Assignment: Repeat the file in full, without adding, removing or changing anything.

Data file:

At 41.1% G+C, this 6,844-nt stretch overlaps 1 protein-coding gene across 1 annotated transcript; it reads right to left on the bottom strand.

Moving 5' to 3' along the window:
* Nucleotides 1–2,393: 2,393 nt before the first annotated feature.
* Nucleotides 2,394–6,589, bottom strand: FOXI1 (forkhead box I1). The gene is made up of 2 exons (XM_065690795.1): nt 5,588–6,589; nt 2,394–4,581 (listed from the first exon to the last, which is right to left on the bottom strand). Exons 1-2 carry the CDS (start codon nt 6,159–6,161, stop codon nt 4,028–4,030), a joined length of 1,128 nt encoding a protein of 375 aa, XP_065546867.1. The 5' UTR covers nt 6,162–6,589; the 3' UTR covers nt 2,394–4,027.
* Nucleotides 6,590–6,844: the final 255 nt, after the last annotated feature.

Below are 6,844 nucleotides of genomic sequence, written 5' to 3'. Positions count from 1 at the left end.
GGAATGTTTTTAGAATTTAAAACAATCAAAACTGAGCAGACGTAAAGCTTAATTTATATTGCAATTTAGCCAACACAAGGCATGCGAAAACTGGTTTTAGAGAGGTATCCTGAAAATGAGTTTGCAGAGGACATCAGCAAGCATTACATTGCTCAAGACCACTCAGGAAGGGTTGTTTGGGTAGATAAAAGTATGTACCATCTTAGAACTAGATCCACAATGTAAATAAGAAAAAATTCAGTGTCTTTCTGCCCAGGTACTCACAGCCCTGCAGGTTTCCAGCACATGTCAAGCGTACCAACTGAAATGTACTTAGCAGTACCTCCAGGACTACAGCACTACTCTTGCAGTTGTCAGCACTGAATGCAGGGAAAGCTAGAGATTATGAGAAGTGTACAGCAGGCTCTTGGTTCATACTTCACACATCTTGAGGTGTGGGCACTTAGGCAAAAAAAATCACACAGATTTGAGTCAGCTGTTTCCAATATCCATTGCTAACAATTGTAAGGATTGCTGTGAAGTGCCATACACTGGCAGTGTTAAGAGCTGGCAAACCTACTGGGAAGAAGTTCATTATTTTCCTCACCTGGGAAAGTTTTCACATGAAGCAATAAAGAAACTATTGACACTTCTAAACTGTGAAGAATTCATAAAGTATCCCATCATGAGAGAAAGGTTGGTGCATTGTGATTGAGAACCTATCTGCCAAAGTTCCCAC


At 41.1% G+C, this 6,844-nt stretch overlaps 1 protein-coding gene across 1 annotated transcript; it reads right to left on the bottom strand.

Moving 5' to 3' along the window:
* Nucleotides 1–2,393: 2,393 nt before the first annotated feature.
* Nucleotides 2,394–6,589, bottom strand: FOXI1 (forkhead box I1). The gene is made up of 2 exons (XM_065690795.1): nt 5,588–6,589; nt 2,394–4,581 (listed from the first exon to the last, which is right to left on the bottom strand). Exons 1-2 carry the CDS (start codon nt 6,159–6,161, stop codon nt 4,028–4,030), a joined length of 1,128 nt encoding a protein of 375 aa, XP_065546867.1. The 5' UTR covers nt 6,162–6,589; the 3' UTR covers nt 2,394–4,027.
* Nucleotides 6,590–6,844: the final 255 nt, after the last annotated feature.

Below are 6,844 nucleotides of genomic sequence, written 5' to 3'. Positions count from 1 at the left end.
GGAATGTTTTTAGAATTTAAAACAATCAAAACTGAGCAGACGTAAAGCTTAATTTATATTGCAATTTAGCCAACACAAGGCATGCGAAAACTGGTTTTAGAGAGGTATCCTGAAAATGAGTTTGCAGAGGACATCAGCAAGCATTACATTGCTCAAGACCACTCAGGAAGGGTTGTTTGGGTAGATAAAAGTATGTACCATCTTAGAACTAGATCCACAATGTAAATAAGAAAAAATTCAGTGTCTTTCTGCCCAGGTACTCACAGCCCTGCAGGTTTCCAGCACATGTCAAGCGTACCAACTGAAATGTACTTAGCAGTACCTCCAGGACTACAGCACTACTCTTGCAGTTGTCAGCACTGAATGCAGGGAAAGCTAGAGATTATGAGAAGTGTACAGCAGGCTCTTGGTTCATACTTCACACATCTTGAGGTGTGGGCACTTAGGCAAAAAAAATCACACAGATTTGAGTCAGCTGTTTCCAATATCCATTGCTAACAATTGTAAGGATTGCTGTGAAGTGCCATACACTGGCAGTGTTAAGAGCTGGCAAACCTACTGGGAAGAAGTTCATTATTTTCCTCACCTGGGAAAGTTTTCACATGAAGCAATAAAGAAACTATTGACACTTCTAAACTGTGAAGAATTCATAAAGTATCCCATCATGAGAGAAAGGTTGGTGCATTGTGATTGAGAACCTATCTGCCAAAGTTCCCAC